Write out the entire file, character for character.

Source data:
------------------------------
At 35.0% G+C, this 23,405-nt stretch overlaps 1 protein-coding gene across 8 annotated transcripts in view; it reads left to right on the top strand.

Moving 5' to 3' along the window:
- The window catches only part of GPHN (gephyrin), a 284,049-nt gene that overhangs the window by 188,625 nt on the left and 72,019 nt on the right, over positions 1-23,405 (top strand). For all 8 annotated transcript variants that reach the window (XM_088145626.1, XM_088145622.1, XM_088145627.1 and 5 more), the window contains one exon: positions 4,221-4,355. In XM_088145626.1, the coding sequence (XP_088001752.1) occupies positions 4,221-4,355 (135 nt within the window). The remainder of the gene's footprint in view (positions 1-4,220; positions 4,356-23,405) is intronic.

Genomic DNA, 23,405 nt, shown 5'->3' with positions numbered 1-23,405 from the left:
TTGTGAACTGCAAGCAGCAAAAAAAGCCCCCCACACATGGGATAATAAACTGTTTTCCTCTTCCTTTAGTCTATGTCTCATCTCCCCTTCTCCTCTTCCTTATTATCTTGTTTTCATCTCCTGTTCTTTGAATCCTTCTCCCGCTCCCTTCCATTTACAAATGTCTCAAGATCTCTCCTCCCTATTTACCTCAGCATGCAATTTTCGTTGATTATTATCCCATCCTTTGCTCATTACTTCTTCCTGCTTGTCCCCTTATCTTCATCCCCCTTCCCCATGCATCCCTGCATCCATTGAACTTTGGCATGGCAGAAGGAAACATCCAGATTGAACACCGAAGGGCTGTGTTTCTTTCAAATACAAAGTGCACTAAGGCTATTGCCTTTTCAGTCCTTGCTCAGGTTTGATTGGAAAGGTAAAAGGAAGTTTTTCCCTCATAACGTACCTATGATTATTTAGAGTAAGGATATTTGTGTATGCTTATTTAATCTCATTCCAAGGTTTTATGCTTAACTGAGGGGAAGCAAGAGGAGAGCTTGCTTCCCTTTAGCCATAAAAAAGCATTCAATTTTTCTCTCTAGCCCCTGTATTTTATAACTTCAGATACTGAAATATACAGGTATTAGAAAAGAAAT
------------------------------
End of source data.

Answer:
At 35.0% G+C, this 23,405-nt stretch overlaps 1 protein-coding gene across 8 annotated transcripts in view; it reads left to right on the top strand.

Moving 5' to 3' along the window:
- The window catches only part of GPHN (gephyrin), a 284,049-nt gene that overhangs the window by 188,625 nt on the left and 72,019 nt on the right, over positions 1-23,405 (top strand). For all 8 annotated transcript variants that reach the window (XM_088145626.1, XM_088145622.1, XM_088145627.1 and 5 more), the window contains one exon: positions 4,221-4,355. In XM_088145626.1, the coding sequence (XP_088001752.1) occupies positions 4,221-4,355 (135 nt within the window). The remainder of the gene's footprint in view (positions 1-4,220; positions 4,356-23,405) is intronic.

Genomic DNA, 23,405 nt, shown 5'->3' with positions numbered 1-23,405 from the left:
TTGTGAACTGCAAGCAGCAAAAAAAGCCCCCCACACATGGGATAATAAACTGTTTTCCTCTTCCTTTAGTCTATGTCTCATCTCCCCTTCTCCTCTTCCTTATTATCTTGTTTTCATCTCCTGTTCTTTGAATCCTTCTCCCGCTCCCTTCCATTTACAAATGTCTCAAGATCTCTCCTCCCTATTTACCTCAGCATGCAATTTTCGTTGATTATTATCCCATCCTTTGCTCATTACTTCTTCCTGCTTGTCCCCTTATCTTCATCCCCCTTCCCCATGCATCCCTGCATCCATTGAACTTTGGCATGGCAGAAGGAAACATCCAGATTGAACACCGAAGGGCTGTGTTTCTTTCAAATACAAAGTGCACTAAGGCTATTGCCTTTTCAGTCCTTGCTCAGGTTTGATTGGAAAGGTAAAAGGAAGTTTTTCCCTCATAACGTACCTATGATTATTTAGAGTAAGGATATTTGTGTATGCTTATTTAATCTCATTCCAAGGTTTTATGCTTAACTGAGGGGAAGCAAGAGGAGAGCTTGCTTCCCTTTAGCCATAAAAAAGCATTCAATTTTTCTCTCTAGCCCCTGTATTTTATAACTTCAGATACTGAAATATACAGGTATTAGAAAAGAAAT